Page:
Also, the Turkish national historian and poet Nihal Atsez said when asked: If you come to the world again, what do you want to become? He answered, "I want to be the imam of Hagia Sophia," according to the speech made by the Turkish president.

Likewise, the Turkish international historian Khalil Aynaliguq, when he said that 'the West has never forgotten the conquest of Istanbul or the Hagia Sophia', and he meant that the issue of the Hagia Sophia and the conquest went beyond being a political issue.

In this regard, the Turkish novelist Bayami also said that "converting the Hagia Sophia into a museum did not undermine the Christian aspirations towards Istanbul, on the contrary, it increased its boldness and its keenness."

"There is no doubt that the best poetry written about Hagia Sophia is by the Turkish poet Nihal Asya," Erdogan said.

Criticism of a previous decision

In his speech, Erdogan criticized the Cabinet Resolution of 1934 to transform the Hagia Sophia Mosque into a museum, saying, "During the years in which the Hagia Sophia was closed to worship, it was subjected to great injustice. They demolished the Hagia Sophia School, the school that Sultan Mehmed the Conqueror built alongside the building, It was considered the first Ottoman university, without reason, and then they cut the rare carpets furnished on its floor, distributed it right and left, and took the old candles to the foundry to melt it down.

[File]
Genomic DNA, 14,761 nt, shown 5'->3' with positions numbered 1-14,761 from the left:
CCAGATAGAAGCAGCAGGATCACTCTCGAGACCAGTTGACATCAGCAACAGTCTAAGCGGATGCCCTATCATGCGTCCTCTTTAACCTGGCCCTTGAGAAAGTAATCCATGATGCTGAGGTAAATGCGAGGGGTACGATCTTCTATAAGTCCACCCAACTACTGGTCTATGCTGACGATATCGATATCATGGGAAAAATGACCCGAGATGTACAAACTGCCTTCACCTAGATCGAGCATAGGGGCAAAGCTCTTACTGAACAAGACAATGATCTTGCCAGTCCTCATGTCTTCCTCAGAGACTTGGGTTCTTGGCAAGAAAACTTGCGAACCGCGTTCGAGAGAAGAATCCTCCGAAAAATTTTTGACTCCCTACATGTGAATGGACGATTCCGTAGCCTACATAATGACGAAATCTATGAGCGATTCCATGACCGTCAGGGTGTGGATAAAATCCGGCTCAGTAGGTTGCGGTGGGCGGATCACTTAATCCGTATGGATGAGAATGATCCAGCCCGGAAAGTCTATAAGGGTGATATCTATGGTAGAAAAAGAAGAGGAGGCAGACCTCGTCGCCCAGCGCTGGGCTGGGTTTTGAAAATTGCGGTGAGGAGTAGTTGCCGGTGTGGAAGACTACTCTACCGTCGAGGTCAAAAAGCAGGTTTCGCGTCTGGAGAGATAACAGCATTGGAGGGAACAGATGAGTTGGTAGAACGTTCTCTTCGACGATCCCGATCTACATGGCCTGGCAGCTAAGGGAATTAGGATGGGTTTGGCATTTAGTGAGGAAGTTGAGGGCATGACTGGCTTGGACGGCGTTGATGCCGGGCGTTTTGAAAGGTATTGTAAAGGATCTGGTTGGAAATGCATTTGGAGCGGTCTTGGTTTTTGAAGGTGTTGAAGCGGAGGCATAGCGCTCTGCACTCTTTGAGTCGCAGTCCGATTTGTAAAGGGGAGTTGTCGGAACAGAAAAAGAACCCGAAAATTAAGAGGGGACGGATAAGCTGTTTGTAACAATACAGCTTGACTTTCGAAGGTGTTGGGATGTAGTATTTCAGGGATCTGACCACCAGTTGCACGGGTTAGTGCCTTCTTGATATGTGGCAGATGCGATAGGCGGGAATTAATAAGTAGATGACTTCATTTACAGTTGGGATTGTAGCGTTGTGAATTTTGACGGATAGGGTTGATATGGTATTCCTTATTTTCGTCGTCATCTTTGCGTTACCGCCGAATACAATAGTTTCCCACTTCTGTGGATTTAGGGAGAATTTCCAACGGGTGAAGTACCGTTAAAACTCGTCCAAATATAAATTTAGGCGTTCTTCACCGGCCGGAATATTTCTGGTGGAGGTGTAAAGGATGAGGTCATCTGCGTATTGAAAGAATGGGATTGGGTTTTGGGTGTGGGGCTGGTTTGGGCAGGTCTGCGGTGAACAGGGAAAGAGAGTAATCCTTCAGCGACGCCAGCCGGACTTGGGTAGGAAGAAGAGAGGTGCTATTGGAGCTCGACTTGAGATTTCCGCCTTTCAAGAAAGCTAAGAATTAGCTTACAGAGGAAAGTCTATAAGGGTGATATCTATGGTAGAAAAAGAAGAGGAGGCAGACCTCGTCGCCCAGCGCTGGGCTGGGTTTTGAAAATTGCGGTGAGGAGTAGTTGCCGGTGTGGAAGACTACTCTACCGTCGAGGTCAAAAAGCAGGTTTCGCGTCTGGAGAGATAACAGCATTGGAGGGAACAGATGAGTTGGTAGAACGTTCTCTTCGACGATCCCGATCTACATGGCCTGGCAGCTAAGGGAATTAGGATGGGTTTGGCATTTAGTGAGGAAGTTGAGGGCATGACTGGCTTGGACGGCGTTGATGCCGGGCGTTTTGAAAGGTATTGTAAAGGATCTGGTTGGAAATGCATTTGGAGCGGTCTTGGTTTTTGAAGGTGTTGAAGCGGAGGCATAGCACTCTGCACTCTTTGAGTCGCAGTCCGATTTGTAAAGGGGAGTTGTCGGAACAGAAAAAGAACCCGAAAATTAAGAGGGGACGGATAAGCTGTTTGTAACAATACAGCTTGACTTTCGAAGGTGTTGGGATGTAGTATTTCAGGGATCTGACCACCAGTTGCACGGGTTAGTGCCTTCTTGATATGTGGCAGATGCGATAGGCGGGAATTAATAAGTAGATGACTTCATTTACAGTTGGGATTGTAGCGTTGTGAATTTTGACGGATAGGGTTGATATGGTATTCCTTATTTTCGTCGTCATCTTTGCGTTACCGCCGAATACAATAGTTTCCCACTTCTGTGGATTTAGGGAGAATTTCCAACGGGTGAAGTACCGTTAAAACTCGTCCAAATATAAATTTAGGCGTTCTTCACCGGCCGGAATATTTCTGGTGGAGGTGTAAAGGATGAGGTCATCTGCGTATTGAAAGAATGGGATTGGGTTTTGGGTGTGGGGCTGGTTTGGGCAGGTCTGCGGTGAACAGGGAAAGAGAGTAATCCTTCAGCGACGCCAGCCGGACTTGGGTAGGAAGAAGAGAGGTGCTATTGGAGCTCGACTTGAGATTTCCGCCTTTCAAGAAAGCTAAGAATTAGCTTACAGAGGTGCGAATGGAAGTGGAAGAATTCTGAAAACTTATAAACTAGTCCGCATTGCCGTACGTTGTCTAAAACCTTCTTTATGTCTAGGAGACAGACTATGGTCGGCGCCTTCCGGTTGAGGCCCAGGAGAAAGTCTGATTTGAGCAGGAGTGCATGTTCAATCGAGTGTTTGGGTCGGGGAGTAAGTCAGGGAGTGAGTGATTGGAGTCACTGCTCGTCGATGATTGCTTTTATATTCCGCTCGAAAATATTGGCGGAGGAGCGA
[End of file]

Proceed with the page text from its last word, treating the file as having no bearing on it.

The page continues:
Likewise, the paintings are still in place, and they were initially placed in warehouses because they could not get them out of the door because of their large size, and they were put in place again at a later time during the Democratic Party. "

He continued, "The destruction suffered by the Hagia Sophia is not limited to this, for those who do not want anything from the Hagia Sophia to remain when he was a mosque, almost destroyed even his minarets, because the small minaret of Hagia Sophia, which was converted into a mosque during the reign of Sultan Bayezid II, was destroyed between Overnight without any legal basis. "

When the historian, journalist, and musician Ibrahim Hakki Konyali saw that the role was coming on Hagia Sophia, he published a report immediately in which he said that these minarets are considered to support the dome of the mosque, and if these minarets are destroyed, then Hagia Sophia will also be destroyed, and then they canceled the destruction forced, according to Erdogan.

There is no doubt that many mosques and schools were subject to similar disasters during the same period, according to the speech of the Turkish President, who said that "the decision to return the Hagia Sophia Mosque is considered a new mission for him to live in the place, after times and times in which he witnessed a revival since the date of its establishment."

Erdogan considered that the revival of the Hagia Sophia is a gesture that "we - as a Turkish nation, Muslims, and humanity as a whole - have what we are saying to the world that we are reminded again of all periods of our history, from the Battle of Badr (year 2 of migration) to the Battle of Malazir (1701) and from the Battle of Nicopolis (1396) ) To the hill of Qalaa (1915), and a symbol of our insistence on bearing the trusts of our martyrs and warriors, even if it costs us our souls. "

Erdogan concluded his speech stressing that the Hagia Sophia will always be open to all, and said, "We will open the mosque for worship while preserving its description of a common cultural heritage of humanity."